Lot 4
  • 4

Winslow Homer 1836 - 1910

400,000 - 600,000 USD
bidding is closed


  • Winslow Homer
  • Yacht in a Cove, Gloucester
  • Signed Homer and dated 1880 (lower left)
  • Watercolor on paper
  • 10 by 13 3/4 inches
  • (25.4 by 34.9 cm)


Doll & Richards, Boston, 1880
Private Collection, New Haven, Connecticut
Kennedy Galleries, New York, by 1972
John T. Dorrance, Jr. (and sold: Sotheby's New York, October 18, 1989, lot 6, illustrated)
Acquired at the above sale by A. Alfred Taubman


New York, Kennedy Galleries, American Masters, 18th and 19th Centuries, March-April 1973, no. 42, p. 45, illustrated (as Sloop in a Bay)


Lloyd Goodrich and Abigail Booth Gerdts, Record of Works by Winslow Homer: 1877 through 1881, New York, 2008, vol. III, no. 911, p. 308, illustrated

Catalogue Note

Yacht in a Cove, Gloucester
By Katherine E. Manthorne

Gloucester, Massachusetts could rightly be called the Barbizon of American art, a locale where artists from native son Fitz Henry Lane to Edward Hopper were inspired by its rocky coastline, picturesque architecture, and distinctive North Atlantic light to paint directly in the open air. Certainly Winslow Homer’s art was reborn when he left behind what he regarded as the bondage of a Boston lithography firm and the horrors of Civil War battlefields for the rugged beauty of this busy New England seaport. Having practiced watercolor since that first visit in 1873, he returned in the summer of 1880 to further his studies in the medium. This time he took up residence on Ten Pound Island, in the middle of Gloucester Harbor. Named in 1644 in reference to its usage as a place for grazing rams (a “pound” was an old English measure for how much land a sheep or ram needed for grazing), it provided the perfect retreat for a New York based artist who famously kept out prying eyes when he was working by placing a sign on the studio door “Winslow Homer is not at home.”[1] Art dealer J. Eastman Chase recalled: “Here he lived for one summer rowing across to the town only when in need of materials. The freedom from intrusion which he found in this little spot was precisely to his liking.” It was an incredibly productive interlude, when he produced over 100 watercolors including Yacht in a Cove, Gloucester. By December Doll & Richards, the Boston gallery that would handle his work for the remainder of his career, exhibited them to great acclaim.[2]

The mile and a half wide mouth of Gloucester’s outer harbor is marked on the west by Norman’s Woe and on the east by the Eastern Point Lighthouse. During that summer we can imagine Homer exploring every rocky outcropping and cove along its waterfront, both on foot and by boat. To make this watercolor he likely positioned himself along the western shore of the outer harbor, near where Stage Fort Park stands today. There the grassy slopes still descend down to the water’s edge, much as Homer depicted them. His predecessor Fitz Henry Lane rendered this spot many times, including his Stage Rocks and Western Shore of Gloucester Outer Harbor (1857; National Gallery of Art, Washington, D.C.). For local resident Lane deep historical significance imbued this geographical site, thought to be the first place where the English settlers landed and constructed their fledgling community, the term “stage” referring to the fish flakes they would erect there for salting and drying the cod.[3] For the visitor Homer, its value seems to have been in the striking combination of topography and light.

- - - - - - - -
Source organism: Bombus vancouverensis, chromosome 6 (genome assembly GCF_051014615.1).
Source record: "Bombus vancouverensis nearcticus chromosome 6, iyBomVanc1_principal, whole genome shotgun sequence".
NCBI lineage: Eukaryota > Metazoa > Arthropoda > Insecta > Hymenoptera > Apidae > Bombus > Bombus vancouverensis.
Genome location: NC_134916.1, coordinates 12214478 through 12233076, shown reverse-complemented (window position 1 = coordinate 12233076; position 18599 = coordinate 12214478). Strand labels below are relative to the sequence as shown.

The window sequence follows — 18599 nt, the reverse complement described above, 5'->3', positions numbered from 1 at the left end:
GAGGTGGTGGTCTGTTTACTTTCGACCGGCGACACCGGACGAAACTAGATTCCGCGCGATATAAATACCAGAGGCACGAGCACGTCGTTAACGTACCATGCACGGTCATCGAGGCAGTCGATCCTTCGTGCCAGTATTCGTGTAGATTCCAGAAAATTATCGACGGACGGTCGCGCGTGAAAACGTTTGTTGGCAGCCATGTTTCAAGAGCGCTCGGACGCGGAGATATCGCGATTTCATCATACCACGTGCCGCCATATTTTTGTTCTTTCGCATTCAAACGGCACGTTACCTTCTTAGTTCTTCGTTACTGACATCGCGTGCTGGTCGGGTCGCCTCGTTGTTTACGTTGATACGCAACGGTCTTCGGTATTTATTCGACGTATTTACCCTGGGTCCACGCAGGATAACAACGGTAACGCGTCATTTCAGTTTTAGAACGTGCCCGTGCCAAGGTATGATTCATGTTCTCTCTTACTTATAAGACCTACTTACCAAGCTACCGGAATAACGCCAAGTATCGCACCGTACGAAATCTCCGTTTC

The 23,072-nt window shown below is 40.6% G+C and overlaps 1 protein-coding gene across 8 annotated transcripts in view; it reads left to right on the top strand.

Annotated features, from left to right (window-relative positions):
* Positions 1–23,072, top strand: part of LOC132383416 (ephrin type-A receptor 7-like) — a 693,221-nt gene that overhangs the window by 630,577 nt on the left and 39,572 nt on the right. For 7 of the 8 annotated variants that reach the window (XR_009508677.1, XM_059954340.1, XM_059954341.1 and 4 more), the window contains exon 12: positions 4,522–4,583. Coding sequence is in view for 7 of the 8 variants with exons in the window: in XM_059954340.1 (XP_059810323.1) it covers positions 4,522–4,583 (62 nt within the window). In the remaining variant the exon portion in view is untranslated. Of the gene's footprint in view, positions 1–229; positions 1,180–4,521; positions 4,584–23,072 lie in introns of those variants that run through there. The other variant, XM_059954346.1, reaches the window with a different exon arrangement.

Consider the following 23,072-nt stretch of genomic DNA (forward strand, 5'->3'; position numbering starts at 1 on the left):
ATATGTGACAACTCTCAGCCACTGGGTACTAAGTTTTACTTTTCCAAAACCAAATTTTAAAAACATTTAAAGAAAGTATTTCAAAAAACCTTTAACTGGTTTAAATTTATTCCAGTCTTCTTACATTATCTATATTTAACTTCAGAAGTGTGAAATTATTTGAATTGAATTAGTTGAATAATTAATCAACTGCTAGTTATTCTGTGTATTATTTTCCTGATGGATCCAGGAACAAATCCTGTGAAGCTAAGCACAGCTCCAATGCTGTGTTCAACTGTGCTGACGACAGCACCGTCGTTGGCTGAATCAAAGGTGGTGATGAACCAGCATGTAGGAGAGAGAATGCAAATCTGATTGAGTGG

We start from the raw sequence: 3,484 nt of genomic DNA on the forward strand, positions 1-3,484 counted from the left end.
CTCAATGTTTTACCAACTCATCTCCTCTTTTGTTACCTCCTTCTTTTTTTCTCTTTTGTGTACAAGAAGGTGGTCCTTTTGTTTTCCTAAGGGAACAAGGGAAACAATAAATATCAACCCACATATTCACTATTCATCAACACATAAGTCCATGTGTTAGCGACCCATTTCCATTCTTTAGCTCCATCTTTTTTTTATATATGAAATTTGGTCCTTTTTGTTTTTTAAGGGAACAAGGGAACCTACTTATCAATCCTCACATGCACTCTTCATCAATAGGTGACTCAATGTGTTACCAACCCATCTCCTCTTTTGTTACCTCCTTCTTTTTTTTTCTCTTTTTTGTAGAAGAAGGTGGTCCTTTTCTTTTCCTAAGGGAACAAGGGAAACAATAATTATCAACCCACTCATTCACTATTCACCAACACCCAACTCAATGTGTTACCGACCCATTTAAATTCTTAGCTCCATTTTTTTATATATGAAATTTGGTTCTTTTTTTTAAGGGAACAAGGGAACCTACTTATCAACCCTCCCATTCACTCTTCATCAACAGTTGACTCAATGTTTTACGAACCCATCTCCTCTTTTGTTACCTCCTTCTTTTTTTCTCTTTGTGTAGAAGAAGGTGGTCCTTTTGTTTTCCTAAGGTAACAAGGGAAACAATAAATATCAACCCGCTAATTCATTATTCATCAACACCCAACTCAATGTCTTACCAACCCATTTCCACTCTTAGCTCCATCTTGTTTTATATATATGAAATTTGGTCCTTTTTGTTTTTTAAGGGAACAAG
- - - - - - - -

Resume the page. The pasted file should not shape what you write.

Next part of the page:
Although Homer rarely commented on his own art, he insisted that an artist should strive for “the truth of that which he wishes to represent,” which could be attained only by observing in “out-door light.”[4] As he elaborated: “Out-doors you have the sky overhead giving one light; then the reflected light from whatever reflects; then the direct light of the sun: so that, in the blending and suffusing of these several illuminations, there is no such thing as a line to be seen anywhere.”[5] A quick glance at Yacht in a Cove, Gloucester bears out his remarks; the haze of the sky and the broken reflections on the water make even the horizon line difficult to discern. A new subtlety is apparent in his handling of the watercolor, which he allows to puddle and soak the page, leaving behind clouds and slight movement of water’s surface that appear more as aqueous traces and stains rather than as deliberately painted forms. The boats and island receding toward the horizon along with the grassy sliver of land in the left foreground function as accents in a design rather than participating in a human narrative. In his later years, after he settled in Prout’s Neck, Maine Homer will distill his art down to the essence of land, sea, and sky, devoid of human figures. Here we have a foreshadowing of that later development: a picture that encourages the viewer to contemplate the seacoast in this protected cove, with the yacht sailing close to shore, in a moment of tranquil beauty.

Sotheby’s would like to thank Katherine Manthorne for writing the catalogue essay for the present lot.

Katherine Manthorne is a Professor at the Graduate Center, City University of New York.

[1] James A. Craig, Fitz H. Lane: An Artist’s Voyage Through Nineteenth-Century America (Charleston, S.C.: The History Press, 2006), p. 88.

[2] J. Eastman Chase, “Some Recollections of Winslow Homer,” Harper’s Weekly 54 (Oct. 22, 1910): 13.

[3] Craig, pp. 88-91.

[4] George Sheldon, “Sketches and Studies II,” Art Journal (April 1880).

[5] Quoted in Cikovsky & Kelly, p. 395.